In 1976, the Partito Comunista Italiano (PCI) – the Communist party of Italy and the largest communist party in Western Europe – stood on the edge of winning in the general election. Paolo Spriano, an Italian historian, once mentioned the Gramscian party’s relation with the USSR as “Bond of steel”. Warning about the consequences of the victory, the British Broadcasting Corporation, informed its viewers that ‘the ripples will spread far beyond’ the Mediterranean country, once the seat of the Roman empire and birthplace of Fascism in the 20th century. The Information Research Department (IRD) was a cold war propaganda wing of the British foreign office. Its Special Editorial Unit (SEU), working closely with MI6, had the task of running propaganda around the world against Communists and those who had the potential to threaten British interests. Newly declassified documents reveal that the IRD, along with the MI6, worked to undermine the credibility of the PCI and influence the election outcome.
The British establishment has a notorious history of supporting elements, however evil they might be, which could resist the spread of Communism, in Europe or, after the Second World War, throughout the world. It is reported that Winston Churchill was in fact a long-time admirer of the Italian Fascist dictator, Benito Mussolini. For Churchill, Fascism was not only preferable to revolutionary socialism, but also an ingredient for the defeat of the latter. After Hitler came to power in 1933, Churchill even described Mussolini as ‘the Roman genius’ and ‘the greatest law-giver among living men’, adding to that, was, ‘With the fascist regime, Mussolini has established a centre of orientation from which countries which are engaged in a hand-to-hand struggle with socialism must not hesitate to be guided.’
During the 1930’s, centre-right elements in the British parliament wanted a strong Nazi Germany, not only as a bulwark against Bolshevism, but as a potential ally. The Tories saw the Soviet Union and Japan as the main threat to their empire in Asia. Till 1938, appeasement after appeasement was done to strengthen Hitler’s grip over central Europe. France, whose dirty hands in Africa needed a partner-in-crime as a validator of colonial brutality in the form of the British Empire, was an ally since the Battle of Waterloo and the defeat of Napoleon. The French, still exhausted and demoralized from the effects of the First World War and fearing another war would be again fought on their soil, sought otherwise. A stronger military force as a neighbor scared them, so they did the same as they did during the First World War, seeking an alliance with Britain, and appeasing Hitler by failing to respond to the reoccupation of the Rhineland. It was only after Stalin outsmarted the Western allies by signing the Molotov-Ribbentrop pact and pushing Hitler to secure his Western front, that Britain and France became full-scale belligerents in the game.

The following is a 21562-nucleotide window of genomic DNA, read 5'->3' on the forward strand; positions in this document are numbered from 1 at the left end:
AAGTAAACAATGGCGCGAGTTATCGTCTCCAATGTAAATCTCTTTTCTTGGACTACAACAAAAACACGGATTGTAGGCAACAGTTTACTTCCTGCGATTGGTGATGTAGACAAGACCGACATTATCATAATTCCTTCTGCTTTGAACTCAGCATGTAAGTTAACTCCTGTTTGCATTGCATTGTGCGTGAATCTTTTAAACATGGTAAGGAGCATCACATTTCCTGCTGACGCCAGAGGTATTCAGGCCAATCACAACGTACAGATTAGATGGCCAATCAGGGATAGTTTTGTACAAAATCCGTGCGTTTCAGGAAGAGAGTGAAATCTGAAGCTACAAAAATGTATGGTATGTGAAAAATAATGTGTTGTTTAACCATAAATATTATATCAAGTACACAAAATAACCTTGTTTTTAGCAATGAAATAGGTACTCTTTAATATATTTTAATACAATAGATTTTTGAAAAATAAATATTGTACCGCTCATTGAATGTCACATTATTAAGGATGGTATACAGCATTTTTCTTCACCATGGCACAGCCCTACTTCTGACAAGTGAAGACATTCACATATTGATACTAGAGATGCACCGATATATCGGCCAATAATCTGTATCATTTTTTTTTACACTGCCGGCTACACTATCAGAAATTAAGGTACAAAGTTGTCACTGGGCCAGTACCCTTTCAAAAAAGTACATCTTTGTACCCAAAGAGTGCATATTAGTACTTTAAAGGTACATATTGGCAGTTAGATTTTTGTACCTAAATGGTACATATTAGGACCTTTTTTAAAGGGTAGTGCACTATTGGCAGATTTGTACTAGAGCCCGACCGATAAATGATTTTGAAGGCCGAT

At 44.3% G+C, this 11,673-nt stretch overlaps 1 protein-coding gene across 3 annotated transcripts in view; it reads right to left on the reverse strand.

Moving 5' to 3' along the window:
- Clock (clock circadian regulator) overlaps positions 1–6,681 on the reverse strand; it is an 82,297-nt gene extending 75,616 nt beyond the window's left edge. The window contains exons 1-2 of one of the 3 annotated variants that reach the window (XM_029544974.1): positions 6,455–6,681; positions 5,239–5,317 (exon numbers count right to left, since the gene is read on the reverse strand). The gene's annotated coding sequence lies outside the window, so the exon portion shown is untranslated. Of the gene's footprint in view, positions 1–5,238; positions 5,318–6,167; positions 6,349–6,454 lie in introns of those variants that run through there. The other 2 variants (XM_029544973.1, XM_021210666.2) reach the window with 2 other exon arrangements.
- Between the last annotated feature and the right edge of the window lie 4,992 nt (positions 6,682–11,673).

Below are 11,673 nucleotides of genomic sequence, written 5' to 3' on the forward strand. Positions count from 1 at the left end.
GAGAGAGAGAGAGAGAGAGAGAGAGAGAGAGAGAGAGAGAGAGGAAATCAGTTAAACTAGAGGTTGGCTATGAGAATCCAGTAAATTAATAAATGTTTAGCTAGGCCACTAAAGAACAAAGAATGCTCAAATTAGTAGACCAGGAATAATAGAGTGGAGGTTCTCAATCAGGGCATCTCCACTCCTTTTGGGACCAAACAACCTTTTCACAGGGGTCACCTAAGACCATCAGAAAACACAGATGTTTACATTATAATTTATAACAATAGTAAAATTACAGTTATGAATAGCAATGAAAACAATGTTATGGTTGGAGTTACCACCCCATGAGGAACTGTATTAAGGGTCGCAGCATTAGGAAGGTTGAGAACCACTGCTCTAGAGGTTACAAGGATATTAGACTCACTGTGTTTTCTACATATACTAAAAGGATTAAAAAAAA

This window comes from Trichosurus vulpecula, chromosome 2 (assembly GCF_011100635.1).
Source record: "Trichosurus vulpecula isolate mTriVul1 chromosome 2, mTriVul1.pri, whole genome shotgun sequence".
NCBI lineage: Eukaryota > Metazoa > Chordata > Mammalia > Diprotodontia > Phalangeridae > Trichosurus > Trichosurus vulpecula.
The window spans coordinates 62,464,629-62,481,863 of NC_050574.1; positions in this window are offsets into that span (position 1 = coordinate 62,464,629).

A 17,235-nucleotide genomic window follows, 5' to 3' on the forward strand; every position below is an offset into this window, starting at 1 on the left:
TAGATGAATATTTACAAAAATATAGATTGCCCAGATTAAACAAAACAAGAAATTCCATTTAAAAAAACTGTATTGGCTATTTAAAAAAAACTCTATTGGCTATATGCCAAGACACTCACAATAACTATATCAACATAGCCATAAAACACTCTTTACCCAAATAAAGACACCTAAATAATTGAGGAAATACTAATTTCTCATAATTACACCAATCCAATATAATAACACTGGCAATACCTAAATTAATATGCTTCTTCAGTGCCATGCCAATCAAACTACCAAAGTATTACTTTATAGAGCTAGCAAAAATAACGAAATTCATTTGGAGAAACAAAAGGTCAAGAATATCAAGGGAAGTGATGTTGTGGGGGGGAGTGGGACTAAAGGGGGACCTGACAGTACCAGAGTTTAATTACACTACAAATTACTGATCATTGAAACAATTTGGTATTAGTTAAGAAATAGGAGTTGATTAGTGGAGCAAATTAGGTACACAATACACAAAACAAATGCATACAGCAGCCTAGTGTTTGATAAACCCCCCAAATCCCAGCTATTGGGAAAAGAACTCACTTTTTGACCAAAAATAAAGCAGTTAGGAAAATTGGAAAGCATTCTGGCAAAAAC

After the war, the USSR expanded its sphere of influence up to Berlin. In Asia, China experienced its ‘people’s revolution’ led by Mao in 1949. Soon after, northern Korea joined the Red camp, and a proxy war led by the USSR and China on one side, and a USA-UK led alliance on the other, prolonged thedeep division between the North and the South of the peninsula. And soon, a similar thing happened in Vietnam. All thissupposedly gave validation to the so-called “Domino theory”, in which Southeast Asia, the Indian subcontinent and the Middle east would surelyfollow after Russia, China, Korea and Vietnam.
The partition of India, was not a mere fact of religious divide. The British secret service had an overriding objective of keeping the Soviets out of the warm waters of Asia. The idea of a continuous border between Tajikistan, the southernmost of the USSR republics, and Kashmir with adjacent Pakhtun territories of a potentially undivided India scared them. A separate Pakistan, with its upper echelons serving the military interests of the west, fitted the bill.
In 1971, Bangladesh was on the verge of a transition which had a somewhat Marxist orientation, although it started out as a nationalist war of independence from Pakistan. The Pakistani army butchered a similar number of victims as were killed in Indonesia, a significant of them being Communist partisans. The infamous ‘blood telegram’ and British and American support for Pakistan by sending their naval forces to defend a theocratic state against a secular and democratic one, because the latter was allied to the USSR, showcase the bankruptcy of western morals in history.
Similar attempts to push the ‘Red Scare’ in Iran, the Mideast, in Africa, and coups in Latin America are seen throughout the Cold war. And the revelations of the Italian election validate the fact that the doctrine that democracies or even fellow NATO allies or European partners don’t interfere with internal matters of one another, was a myth since the beginning.
As Karl Marx rightly predicted:
‘A specter is haunting Europe—the specter of Communism…Where is the party in opposition that has not been decried as Communistic by its opponents in power? Where the opposition that has not hurled back the branding reproach of Communism, against the more advanced opposition parties, as well as against its reactionary adversaries?
Two things result from this fact.
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